Meanwhile, because the Bible is a big book that spans such a long arc of 'mythic history' - you can selectively pull from it if you deny your listener the ability to read it for themselves... so the preacher on US soil could just quote any random part that made it look like you should obey the slavemaster... and then go to the white church and quote other parts and tell them it was why they were better... as long as both sides failed to read the New Testament AND the parts you quote; it was an effective tool of control.

 

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13 hours ago, Luna Bliss said:

However, I did read that becoming too Westernized is a concern by some in Singapore, so it seems likely skin-tone issues apart from the division of classes could come into play there ?

Not sure what exactly you are referring to here. "Westernization" has good points and bad. The Western ideas most are skeptical about at the moment tend to be those that conflict with our largely conservative values, respect for authority and the common good of the community. 

I've noticed some Western countries (*cough* America, UK) can sometimes view other non-Western countries through their own lens and think "They must be having the same social issues as us" and try to superimpose that image over what they see. Be cautious about that.  

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15 minutes ago, Akane Nacht said:

I've noticed some Western countries (*cough* America, UK) can sometimes view other non-Western countries through their own lens and think "They must be having the same social issues as us" and try to superimpose that image over what they see. Be cautious about that.  

Everyone does that.

We, all of us, can only judge anything we encounter through the filters of that which we already know.

It's really frustrating sometimes when you suddenly realize your assumptions are getting in the way of seeing something rightly...

 

One of the best things I did for myself was to live in a country that had a radically different ethnicity that I was used to, nothing in common with me culturally, and a totally alien language.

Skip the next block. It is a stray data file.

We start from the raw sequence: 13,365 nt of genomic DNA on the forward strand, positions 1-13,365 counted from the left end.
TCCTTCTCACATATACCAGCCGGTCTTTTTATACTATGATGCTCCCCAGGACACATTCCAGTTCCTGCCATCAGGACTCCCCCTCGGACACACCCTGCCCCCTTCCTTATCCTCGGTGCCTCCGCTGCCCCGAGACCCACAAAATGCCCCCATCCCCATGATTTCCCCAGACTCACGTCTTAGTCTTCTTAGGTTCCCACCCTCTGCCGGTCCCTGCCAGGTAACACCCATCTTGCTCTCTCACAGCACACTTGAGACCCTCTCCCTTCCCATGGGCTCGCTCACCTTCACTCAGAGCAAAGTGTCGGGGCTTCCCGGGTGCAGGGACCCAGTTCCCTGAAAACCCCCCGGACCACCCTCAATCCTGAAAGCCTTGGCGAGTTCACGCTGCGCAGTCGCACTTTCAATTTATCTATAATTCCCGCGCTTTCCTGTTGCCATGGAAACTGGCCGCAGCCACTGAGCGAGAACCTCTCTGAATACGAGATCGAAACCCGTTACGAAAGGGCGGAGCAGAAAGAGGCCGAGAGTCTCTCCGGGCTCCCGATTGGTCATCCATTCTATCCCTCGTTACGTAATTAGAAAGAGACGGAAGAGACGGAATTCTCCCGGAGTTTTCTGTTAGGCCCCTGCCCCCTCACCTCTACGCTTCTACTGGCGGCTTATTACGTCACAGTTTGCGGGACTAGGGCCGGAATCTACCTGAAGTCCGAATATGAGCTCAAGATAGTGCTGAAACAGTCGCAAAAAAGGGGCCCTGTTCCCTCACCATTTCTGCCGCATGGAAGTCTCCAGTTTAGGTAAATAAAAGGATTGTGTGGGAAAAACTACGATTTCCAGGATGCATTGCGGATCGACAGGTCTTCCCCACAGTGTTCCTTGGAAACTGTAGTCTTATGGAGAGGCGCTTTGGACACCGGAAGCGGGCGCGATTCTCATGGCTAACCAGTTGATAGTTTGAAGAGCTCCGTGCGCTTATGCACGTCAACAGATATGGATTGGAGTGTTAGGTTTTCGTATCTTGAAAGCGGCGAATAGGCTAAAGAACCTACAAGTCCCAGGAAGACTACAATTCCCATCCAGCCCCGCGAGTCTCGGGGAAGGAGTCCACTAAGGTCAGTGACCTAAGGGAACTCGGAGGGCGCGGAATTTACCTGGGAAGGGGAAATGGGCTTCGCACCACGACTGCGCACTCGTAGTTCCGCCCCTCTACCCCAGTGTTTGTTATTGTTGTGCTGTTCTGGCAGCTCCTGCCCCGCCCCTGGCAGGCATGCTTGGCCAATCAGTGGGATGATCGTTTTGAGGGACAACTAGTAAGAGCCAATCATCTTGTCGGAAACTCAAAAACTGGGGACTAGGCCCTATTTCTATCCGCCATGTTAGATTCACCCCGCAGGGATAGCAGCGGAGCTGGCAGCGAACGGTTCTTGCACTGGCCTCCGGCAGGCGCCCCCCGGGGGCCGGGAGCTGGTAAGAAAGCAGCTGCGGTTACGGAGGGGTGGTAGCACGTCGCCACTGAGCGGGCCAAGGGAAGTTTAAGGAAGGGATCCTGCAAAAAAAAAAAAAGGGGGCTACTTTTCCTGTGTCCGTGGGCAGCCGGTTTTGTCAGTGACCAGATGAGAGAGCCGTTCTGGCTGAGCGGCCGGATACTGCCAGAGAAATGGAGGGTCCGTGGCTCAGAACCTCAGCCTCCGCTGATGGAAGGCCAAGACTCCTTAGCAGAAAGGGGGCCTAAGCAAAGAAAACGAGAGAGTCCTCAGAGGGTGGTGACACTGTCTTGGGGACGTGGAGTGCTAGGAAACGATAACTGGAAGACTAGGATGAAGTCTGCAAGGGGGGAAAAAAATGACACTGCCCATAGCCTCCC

- It helped me to really get a grip on my assumptions about what was 'normal' and what actually was...

One of the problems with the world as a whole is how few members of humanity have this opportunity. It was fine "back in the old days" when so few traveled... on the other hand it wasn't because things like slavery and colonialism would not have worked if folks had more understanding of each other... but... I guess I should say 'before we had regular cross cultural contact' we had less opportunity to 'get it wrong' about someone we met or something we dealt with.

Our ability to judge situations is designed for an ape that spends half it's life hiding in a tree away from a lion and the other half in the middle of the pond hiding from the same lion... and we knew the same 5... oops 4 because George just got eaten... people all our lives...

Now we're an ape that pokes plastic buttons and stares at colored lights to communicate with other apes on the other side of the planet... but physically we're still in that tree watching George get eaten by that lion...

 

 

 

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On 6/25/2020 at 11:49 PM, FairreLilette said:

The North East is very racist.

The North East of what, the country, cali? Be more specific. As someone who lives in the North East of the US, i can say it is very much NOT racist. We dont give a damn what skin color you have. The rich crap on everyone equally. ;)

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Posted (edited)
10 hours ago, Pussycat Catnap said:

Yeah. What I meant was more about scholars would debate the differences in the Bibles.

The Western Bibles traces a history from 'original writings' to the 300 A.D. 'consolidation' forward through the Catholic church and then into the Protestant or Orthodox churches.

They already have debated and came up with a lot of "interpretations".  There are many versions of the protestant Bible and many, many words they cannot agree on the meaning of.   I'd venture to guess it's been tampered with too for greed or power.